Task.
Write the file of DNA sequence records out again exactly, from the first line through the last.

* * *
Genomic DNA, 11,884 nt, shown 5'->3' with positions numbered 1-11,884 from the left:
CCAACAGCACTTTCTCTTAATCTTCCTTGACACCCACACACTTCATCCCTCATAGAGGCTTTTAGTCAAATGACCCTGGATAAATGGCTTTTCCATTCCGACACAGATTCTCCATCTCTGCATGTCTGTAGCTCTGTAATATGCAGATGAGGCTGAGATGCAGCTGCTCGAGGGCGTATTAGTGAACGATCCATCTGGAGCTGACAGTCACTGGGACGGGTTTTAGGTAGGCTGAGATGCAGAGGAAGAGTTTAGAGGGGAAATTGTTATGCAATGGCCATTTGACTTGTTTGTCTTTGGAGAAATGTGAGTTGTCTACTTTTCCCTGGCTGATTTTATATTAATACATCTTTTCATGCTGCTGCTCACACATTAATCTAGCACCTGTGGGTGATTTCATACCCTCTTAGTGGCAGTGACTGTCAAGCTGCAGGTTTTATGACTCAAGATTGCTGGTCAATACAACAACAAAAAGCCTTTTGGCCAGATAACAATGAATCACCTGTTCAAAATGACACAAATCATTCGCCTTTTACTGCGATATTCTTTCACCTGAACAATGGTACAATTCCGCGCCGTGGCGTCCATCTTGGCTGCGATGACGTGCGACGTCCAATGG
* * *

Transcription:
Genomic DNA, 11,884 nt, shown 5'->3' with positions numbered 1-11,884 from the left:
CCAACAGCACTTTCTCTTAATCTTCCTTGACACCCACACACTTCATCCCTCATAGAGGCTTTTAGTCAAATGACCCTGGATAAATGGCTTTTCCATTCCGACACAGATTCTCCATCTCTGCATGTCTGTAGCTCTGTAATATGCAGATGAGGCTGAGATGCAGCTGCTCGAGGGCGTATTAGTGAACGATCCATCTGGAGCTGACAGTCACTGGGACGGGTTTTAGGTAGGCTGAGATGCAGAGGAAGAGTTTAGAGGGGAAATTGTTATGCAATGGCCATTTGACTTGTTTGTCTTTGGAGAAATGTGAGTTGTCTACTTTTCCCTGGCTGATTTTATATTAATACATCTTTTCATGCTGCTGCTCACACATTAATCTAGCACCTGTGGGTGATTTCATACCCTCTTAGTGGCAGTGACTGTCAAGCTGCAGGTTTTATGACTCAAGATTGCTGGTCAATACAACAACAAAAAGCCTTTTGGCCAGATAACAATGAATCACCTGTTCAAAATGACACAAATCATTCGCCTTTTACTGCGATATTCTTTCACCTGAACAATGGTACAATTCCGCGCCGTGGCGTCCATCTTGGCTGCGATGACGTGCGACGTCCAATGG